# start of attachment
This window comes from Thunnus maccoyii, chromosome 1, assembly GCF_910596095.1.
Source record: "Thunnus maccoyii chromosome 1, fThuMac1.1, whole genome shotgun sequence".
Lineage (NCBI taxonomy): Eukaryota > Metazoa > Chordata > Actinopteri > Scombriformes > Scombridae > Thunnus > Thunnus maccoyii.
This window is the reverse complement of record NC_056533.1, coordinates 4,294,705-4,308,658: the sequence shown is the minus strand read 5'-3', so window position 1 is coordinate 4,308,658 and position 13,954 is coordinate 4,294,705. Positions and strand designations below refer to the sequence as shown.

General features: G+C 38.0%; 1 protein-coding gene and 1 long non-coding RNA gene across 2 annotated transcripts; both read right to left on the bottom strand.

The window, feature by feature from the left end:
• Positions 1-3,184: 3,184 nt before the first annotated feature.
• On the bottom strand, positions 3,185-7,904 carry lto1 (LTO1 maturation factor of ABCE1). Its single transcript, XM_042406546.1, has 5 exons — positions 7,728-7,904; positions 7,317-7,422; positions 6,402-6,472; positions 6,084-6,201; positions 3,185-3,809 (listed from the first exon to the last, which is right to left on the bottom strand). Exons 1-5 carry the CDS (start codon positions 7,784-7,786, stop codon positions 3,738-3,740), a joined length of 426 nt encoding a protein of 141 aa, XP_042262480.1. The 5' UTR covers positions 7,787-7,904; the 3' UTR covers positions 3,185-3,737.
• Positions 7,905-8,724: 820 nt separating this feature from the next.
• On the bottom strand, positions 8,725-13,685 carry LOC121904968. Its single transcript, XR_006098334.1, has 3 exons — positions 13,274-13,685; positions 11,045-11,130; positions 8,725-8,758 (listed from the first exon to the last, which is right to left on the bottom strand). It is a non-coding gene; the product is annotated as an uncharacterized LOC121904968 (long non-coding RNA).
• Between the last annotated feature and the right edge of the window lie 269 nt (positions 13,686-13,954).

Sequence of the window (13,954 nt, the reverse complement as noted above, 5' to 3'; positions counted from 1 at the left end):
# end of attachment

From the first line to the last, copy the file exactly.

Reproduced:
This window comes from Thunnus maccoyii, chromosome 1, assembly GCF_910596095.1.
Source record: "Thunnus maccoyii chromosome 1, fThuMac1.1, whole genome shotgun sequence".
Lineage (NCBI taxonomy): Eukaryota > Metazoa > Chordata > Actinopteri > Scombriformes > Scombridae > Thunnus > Thunnus maccoyii.
This window is the reverse complement of record NC_056533.1, coordinates 4,294,705-4,308,658: the sequence shown is the minus strand read 5'-3', so window position 1 is coordinate 4,308,658 and position 13,954 is coordinate 4,294,705. Positions and strand designations below refer to the sequence as shown.

General features: G+C 38.0%; 1 protein-coding gene and 1 long non-coding RNA gene across 2 annotated transcripts; both read right to left on the bottom strand.

The window, feature by feature from the left end:
• Positions 1-3,184: 3,184 nt before the first annotated feature.
• On the bottom strand, positions 3,185-7,904 carry lto1 (LTO1 maturation factor of ABCE1). Its single transcript, XM_042406546.1, has 5 exons — positions 7,728-7,904; positions 7,317-7,422; positions 6,402-6,472; positions 6,084-6,201; positions 3,185-3,809 (listed from the first exon to the last, which is right to left on the bottom strand). Exons 1-5 carry the CDS (start codon positions 7,784-7,786, stop codon positions 3,738-3,740), a joined length of 426 nt encoding a protein of 141 aa, XP_042262480.1. The 5' UTR covers positions 7,787-7,904; the 3' UTR covers positions 3,185-3,737.
• Positions 7,905-8,724: 820 nt separating this feature from the next.
• On the bottom strand, positions 8,725-13,685 carry LOC121904968. Its single transcript, XR_006098334.1, has 3 exons — positions 13,274-13,685; positions 11,045-11,130; positions 8,725-8,758 (listed from the first exon to the last, which is right to left on the bottom strand). It is a non-coding gene; the product is annotated as an uncharacterized LOC121904968 (long non-coding RNA).
• Between the last annotated feature and the right edge of the window lie 269 nt (positions 13,686-13,954).

Sequence of the window (13,954 nt, the reverse complement as noted above, 5' to 3'; positions counted from 1 at the left end):